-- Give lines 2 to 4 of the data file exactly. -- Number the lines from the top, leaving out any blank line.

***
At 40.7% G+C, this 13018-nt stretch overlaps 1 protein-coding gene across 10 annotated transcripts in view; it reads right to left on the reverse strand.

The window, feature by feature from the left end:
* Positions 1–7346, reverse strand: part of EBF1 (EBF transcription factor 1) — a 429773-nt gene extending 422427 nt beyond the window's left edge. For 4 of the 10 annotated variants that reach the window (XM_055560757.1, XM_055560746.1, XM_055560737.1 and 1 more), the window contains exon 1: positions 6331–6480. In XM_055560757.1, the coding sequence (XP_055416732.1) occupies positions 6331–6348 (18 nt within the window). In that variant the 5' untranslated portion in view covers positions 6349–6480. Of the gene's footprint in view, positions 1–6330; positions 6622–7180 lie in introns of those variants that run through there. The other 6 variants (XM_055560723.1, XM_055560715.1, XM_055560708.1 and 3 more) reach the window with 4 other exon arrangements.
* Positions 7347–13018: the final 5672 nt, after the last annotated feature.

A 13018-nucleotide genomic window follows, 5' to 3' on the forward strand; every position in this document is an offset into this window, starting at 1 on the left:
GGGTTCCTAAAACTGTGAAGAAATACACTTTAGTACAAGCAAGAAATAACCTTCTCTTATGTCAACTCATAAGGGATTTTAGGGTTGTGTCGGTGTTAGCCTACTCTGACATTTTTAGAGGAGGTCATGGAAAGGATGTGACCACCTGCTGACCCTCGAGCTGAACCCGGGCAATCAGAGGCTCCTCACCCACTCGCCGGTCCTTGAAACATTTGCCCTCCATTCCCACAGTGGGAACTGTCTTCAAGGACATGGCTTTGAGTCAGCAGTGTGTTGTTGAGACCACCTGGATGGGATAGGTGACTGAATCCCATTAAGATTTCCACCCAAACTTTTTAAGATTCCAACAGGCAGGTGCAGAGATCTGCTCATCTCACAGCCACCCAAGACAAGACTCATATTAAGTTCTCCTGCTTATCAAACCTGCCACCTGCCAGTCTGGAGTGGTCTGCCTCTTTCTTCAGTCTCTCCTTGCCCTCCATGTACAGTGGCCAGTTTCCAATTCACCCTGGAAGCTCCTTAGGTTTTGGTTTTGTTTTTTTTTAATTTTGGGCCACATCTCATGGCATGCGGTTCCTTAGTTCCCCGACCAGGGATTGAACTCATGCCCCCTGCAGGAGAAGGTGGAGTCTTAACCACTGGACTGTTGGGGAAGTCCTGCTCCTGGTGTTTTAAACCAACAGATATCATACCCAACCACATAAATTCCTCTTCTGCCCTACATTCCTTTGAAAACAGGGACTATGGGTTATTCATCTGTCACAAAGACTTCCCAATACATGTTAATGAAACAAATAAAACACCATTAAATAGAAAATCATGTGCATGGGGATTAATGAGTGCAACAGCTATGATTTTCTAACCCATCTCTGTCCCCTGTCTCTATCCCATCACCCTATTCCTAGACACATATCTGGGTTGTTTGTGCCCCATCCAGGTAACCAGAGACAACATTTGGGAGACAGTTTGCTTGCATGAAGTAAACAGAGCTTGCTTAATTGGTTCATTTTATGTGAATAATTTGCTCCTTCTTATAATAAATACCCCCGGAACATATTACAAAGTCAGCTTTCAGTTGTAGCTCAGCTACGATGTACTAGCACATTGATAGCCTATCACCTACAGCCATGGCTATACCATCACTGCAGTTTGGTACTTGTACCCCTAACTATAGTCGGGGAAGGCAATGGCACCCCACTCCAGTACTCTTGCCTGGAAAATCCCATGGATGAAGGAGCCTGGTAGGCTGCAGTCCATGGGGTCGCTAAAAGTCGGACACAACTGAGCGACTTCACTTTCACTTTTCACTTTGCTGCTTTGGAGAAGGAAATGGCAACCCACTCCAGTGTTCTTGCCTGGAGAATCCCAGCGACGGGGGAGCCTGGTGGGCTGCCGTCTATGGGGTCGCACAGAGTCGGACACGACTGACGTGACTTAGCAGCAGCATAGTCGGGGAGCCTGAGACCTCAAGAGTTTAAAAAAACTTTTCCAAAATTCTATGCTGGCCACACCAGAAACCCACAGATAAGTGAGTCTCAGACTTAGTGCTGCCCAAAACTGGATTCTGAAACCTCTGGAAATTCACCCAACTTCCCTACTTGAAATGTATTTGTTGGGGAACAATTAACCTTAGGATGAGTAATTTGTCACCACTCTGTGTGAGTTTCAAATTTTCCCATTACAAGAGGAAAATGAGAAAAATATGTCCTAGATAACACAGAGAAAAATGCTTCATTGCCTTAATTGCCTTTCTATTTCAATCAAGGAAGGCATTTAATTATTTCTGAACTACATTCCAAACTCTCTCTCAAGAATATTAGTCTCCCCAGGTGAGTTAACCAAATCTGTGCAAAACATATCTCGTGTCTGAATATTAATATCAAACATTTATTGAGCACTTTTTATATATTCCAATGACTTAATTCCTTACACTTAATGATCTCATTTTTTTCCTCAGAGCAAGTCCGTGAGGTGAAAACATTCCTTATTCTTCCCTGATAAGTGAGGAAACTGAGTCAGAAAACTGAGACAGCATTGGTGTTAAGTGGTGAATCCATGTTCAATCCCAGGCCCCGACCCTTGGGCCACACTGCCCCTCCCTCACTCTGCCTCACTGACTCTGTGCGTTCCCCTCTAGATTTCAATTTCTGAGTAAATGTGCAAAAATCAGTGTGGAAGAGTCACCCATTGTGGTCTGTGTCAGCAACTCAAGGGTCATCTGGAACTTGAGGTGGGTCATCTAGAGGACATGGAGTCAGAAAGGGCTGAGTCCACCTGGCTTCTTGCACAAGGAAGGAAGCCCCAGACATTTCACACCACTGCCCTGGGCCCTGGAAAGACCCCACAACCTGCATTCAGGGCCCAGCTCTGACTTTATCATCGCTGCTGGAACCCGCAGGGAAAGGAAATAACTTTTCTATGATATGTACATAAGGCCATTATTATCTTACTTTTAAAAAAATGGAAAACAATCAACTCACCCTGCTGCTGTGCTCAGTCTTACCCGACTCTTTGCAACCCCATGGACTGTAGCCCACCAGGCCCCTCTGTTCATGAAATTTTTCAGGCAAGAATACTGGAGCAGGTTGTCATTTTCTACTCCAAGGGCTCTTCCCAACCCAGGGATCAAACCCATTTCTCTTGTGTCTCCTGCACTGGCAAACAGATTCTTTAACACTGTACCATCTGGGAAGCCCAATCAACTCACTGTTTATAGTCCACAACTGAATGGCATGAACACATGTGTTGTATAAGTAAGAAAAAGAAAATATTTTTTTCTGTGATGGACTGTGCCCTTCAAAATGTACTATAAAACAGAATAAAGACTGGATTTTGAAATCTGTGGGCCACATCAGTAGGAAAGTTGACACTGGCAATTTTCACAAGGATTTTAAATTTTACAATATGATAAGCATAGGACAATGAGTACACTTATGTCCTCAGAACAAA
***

The window, feature by feature from the left end:
* Positions 1–7346, reverse strand: part of EBF1 (EBF transcription factor 1) — a 429773-nt gene extending 422427 nt beyond the window's left edge. For 4 of the 10 annotated variants that reach the window (XM_055560757.1, XM_055560746.1, XM_055560737.1 and 1 more), the window contains exon 1: positions 6331–6480. In XM_055560757.1, the coding sequence (XP_055416732.1) occupies positions 6331–6348 (18 nt within the window). In that variant the 5' untranslated portion in view covers positions 6349–6480. Of the gene's footprint in view, positions 1–6330; positions 6622–7180 lie in introns of those variants that run through there. The other 6 variants (XM_055560723.1, XM_055560715.1, XM_055560708.1 and 3 more) reach the window with 4 other exon arrangements.
* Positions 7347–13018: the final 5672 nt, after the last annotated feature.